The MLB draft is the hardest draft to have success in out of the four major professional sports in the United States. Developing talent in the minor leagues is difficult and there is such a low success rate. But the teams who are consistently competitive typically develop talent from within.
In the last 10 years, the Milwaukee Brewers have had mixed results with their first-round draft picks. In recent years under general manager David Stearns, the Brewers have appeared to have better success at drafting and developing players, but the jury is still out on most of their first-round picks over the last five years.
Here’s a look at the Brewers’ first round-picks since 2010:
No. 14 overall: Dylan Covey, RHP, Maranatha HS (Calif.)
Covey didn’t sign with the Brewers and honored his commitment at the University of San Diego after being diagnosed with diabetes in a post-draft physical.
No. 12 overall: Taylor Jungmann, RHP, Texas
No. 15 overall: Jed Bradley, LHP, Georgia Tech
Jungmann was a highly-regarded college pitcher coming out of Texas but didn’t make his major league debut until 2015. He made at least one appearance between 2015-17 with the Brewers but never panned out.
In 2015, the Brewers transitioned Bradley into a reliever after three average seasons as a starting pitcher. He never appeared in a game with the Brewers, who traded Bradley to Atlanta in 2016 where he made six major-league appearances.
No. 27 overall: Clint Coulter, C, Union HS (Wash.)
No. 28 overall: Victor Roache, OF, Georgia Southern
No. 38 overall: Mitch Haniger, OF, Cal Poly
The Brewers moved Coulter to the outfield after drafting him. Coulter experienced mixed results throughout his seven minor-league seasons, reaching Class AAA in 2018. The Brewers didn’t renew his contract after 2018, and he played in the American Association of Independent Professional Baseball last year.
Roache was known for his raw power when he entered pro ball but struggled to produce at the plate. The Brewers traded him to the Los Angeles Dodgers in 2017. He finished the season in the Dodgers’ organization before signing with St. Louis prior to 2018. He played in the American Association of Independent Professional Baseball last season.
Coming out of Cal Poly, Haniger displayed solid power and defensive abilities. The Brewers traded Haniger to the Arizona Diamondbacks in a two-player deal for outfielder Gerardo Parra in 2014. Now with Seattle, Haniger has developed into a solid everyday player. He was an All-Star in 2018.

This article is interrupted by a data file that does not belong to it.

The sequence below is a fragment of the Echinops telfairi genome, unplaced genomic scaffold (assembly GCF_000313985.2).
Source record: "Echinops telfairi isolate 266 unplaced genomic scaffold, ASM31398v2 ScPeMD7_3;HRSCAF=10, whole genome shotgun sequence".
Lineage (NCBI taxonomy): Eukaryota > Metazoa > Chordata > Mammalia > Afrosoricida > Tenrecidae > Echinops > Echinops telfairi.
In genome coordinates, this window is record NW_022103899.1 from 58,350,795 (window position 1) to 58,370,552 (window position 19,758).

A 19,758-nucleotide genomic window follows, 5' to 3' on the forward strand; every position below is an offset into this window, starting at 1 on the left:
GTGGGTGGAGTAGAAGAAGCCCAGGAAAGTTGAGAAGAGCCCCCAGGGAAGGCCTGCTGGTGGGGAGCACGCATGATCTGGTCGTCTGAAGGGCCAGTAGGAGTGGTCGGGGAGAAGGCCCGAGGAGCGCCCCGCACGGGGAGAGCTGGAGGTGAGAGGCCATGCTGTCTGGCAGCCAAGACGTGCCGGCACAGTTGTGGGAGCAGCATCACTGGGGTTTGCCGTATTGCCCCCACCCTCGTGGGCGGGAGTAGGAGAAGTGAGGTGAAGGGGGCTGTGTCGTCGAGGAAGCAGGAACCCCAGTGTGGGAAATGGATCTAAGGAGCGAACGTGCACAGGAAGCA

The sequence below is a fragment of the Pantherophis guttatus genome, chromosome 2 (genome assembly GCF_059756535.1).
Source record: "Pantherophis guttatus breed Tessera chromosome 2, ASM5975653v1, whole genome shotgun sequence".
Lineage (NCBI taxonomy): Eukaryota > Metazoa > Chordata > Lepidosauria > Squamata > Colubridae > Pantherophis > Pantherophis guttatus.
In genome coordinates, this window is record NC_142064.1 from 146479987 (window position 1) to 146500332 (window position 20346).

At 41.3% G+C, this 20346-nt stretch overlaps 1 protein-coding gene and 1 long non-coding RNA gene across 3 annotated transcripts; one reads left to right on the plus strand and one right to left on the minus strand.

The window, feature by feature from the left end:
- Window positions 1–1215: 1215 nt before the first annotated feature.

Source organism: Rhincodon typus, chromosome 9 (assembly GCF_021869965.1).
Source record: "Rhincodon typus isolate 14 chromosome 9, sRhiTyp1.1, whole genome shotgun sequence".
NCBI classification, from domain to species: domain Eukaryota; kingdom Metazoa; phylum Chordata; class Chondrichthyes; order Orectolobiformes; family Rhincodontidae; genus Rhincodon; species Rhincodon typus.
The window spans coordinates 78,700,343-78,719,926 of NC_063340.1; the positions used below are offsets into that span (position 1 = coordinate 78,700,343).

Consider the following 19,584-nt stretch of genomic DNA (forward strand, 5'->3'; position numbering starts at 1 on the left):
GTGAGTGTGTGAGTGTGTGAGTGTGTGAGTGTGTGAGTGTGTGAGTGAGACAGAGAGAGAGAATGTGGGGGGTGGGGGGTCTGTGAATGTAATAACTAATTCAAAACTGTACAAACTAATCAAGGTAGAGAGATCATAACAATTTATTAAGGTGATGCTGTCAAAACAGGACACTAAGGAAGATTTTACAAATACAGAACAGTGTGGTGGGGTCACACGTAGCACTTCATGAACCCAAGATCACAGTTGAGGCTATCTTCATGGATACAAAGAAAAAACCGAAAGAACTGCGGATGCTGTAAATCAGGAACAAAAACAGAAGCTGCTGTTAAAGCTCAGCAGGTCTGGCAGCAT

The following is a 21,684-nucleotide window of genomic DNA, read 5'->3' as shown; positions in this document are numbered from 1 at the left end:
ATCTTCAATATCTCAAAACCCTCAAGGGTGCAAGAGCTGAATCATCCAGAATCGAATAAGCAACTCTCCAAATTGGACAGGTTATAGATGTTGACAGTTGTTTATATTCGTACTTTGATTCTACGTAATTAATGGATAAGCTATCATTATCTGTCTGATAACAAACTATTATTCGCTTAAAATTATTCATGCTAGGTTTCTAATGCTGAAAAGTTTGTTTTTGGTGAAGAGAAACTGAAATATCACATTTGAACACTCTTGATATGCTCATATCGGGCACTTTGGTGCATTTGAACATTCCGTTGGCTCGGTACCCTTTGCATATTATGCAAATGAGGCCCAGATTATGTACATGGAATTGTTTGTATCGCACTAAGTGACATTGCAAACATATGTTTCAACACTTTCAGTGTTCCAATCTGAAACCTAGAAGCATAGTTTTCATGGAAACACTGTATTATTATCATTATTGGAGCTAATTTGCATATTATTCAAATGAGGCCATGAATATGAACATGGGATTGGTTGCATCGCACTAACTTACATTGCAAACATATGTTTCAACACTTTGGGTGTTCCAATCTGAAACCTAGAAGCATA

No first-round pick after signing free-agent pitcher Kyle Lohse
No. 12 overall: Kodi Medeiros, LHP, Waiakea HS (Hawaii)
Coming out of high school, many scouts believed the Hawaiian lefty would be a reliever as a pro due to his unorthodox arm angle. He struggled in his five seasons with the Brewers before they dealt him with another prospect to the Chicago White Sox for reliever Joakim Soria in 2018.
No. 15 overall: Trent Clark, OF, Richland HS (Texas)
No. 40 overall: Nathan Kirby, LHP, Virginia
When the Brewers drafted Clark, who now goes by Trent Grisham, scouts considered him to be a well-rounded prep player. Grisham, 23, hit .231 with six home runs and 24 RBI in 51 games as a rookie last season for the Brewers. He filled in nicely for Christian Yelich, who suffered a season-ending injury in September.
But the season ended on a sour note for Grisham, who committed an error against the Washington Nationals in the wild-card game that allowed the eventual winning run to score in the Nationals’ 4-3 victory. The Brewers traded Grisham to San Diego in a four-player deal this offseason.
After pitching in five games, Kirby’s season ended with Tommy John surgery in 2015. He didn’t resume pitching until 2018 when he appeared at Class A Carolina and posted a 4.82 ERA with 75 strikeouts and 46 walks allowed in 71 innings between the starting rotation and bullpen.
Kirby missed all of the 2019 season after undergoing thoracic outlet surgery and then fracturing a rib. He was pitching in spring training this year.
No. 5 overall: Corey Ray, OF, Louisville